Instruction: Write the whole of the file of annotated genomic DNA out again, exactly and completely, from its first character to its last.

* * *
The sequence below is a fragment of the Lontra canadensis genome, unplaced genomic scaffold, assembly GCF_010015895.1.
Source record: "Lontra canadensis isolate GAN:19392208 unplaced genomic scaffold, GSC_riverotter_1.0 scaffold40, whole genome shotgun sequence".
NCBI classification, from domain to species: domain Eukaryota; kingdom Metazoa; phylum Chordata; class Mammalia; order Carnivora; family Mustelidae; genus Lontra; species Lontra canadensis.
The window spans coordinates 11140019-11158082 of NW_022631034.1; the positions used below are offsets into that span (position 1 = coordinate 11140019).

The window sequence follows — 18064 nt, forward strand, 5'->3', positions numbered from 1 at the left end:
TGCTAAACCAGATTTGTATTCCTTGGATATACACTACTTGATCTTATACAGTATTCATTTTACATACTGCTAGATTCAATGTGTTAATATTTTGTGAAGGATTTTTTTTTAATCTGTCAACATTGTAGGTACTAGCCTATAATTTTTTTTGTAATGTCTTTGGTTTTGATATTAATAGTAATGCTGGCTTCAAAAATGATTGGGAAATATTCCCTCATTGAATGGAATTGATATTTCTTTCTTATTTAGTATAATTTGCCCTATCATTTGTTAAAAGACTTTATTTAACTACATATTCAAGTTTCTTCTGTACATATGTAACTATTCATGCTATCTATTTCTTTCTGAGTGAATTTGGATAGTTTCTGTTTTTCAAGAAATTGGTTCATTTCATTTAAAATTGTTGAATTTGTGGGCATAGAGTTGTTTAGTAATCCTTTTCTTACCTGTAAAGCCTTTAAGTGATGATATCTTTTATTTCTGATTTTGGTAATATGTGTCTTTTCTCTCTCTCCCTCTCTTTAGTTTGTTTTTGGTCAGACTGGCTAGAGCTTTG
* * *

The sequence below is a fragment of the Lontra canadensis genome, unplaced genomic scaffold, assembly GCF_010015895.1.
Source record: "Lontra canadensis isolate GAN:19392208 unplaced genomic scaffold, GSC_riverotter_1.0 scaffold40, whole genome shotgun sequence".
NCBI classification, from domain to species: domain Eukaryota; kingdom Metazoa; phylum Chordata; class Mammalia; order Carnivora; family Mustelidae; genus Lontra; species Lontra canadensis.
The window spans coordinates 11140019-11158082 of NW_022631034.1; the positions used below are offsets into that span (position 1 = coordinate 11140019).

The window sequence follows — 18064 nt, forward strand, 5'->3', positions numbered from 1 at the left end:
TGCTAAACCAGATTTGTATTCCTTGGATATACACTACTTGATCTTATACAGTATTCATTTTACATACTGCTAGATTCAATGTGTTAATATTTTGTGAAGGATTTTTTTTTAATCTGTCAACATTGTAGGTACTAGCCTATAATTTTTTTTGTAATGTCTTTGGTTTTGATATTAATAGTAATGCTGGCTTCAAAAATGATTGGGAAATATTCCCTCATTGAATGGAATTGATATTTCTTTCTTATTTAGTATAATTTGCCCTATCATTTGTTAAAAGACTTTATTTAACTACATATTCAAGTTTCTTCTGTACATATGTAACTATTCATGCTATCTATTTCTTTCTGAGTGAATTTGGATAGTTTCTGTTTTTCAAGAAATTGGTTCATTTCATTTAAAATTGTTGAATTTGTGGGCATAGAGTTGTTTAGTAATCCTTTTCTTACCTGTAAAGCCTTTAAGTGATGATATCTTTTATTTCTGATTTTGGTAATATGTGTCTTTTCTCTCTCTCCCTCTCTTTAGTTTGTTTTTGGTCAGACTGGCTAGAGCTTTG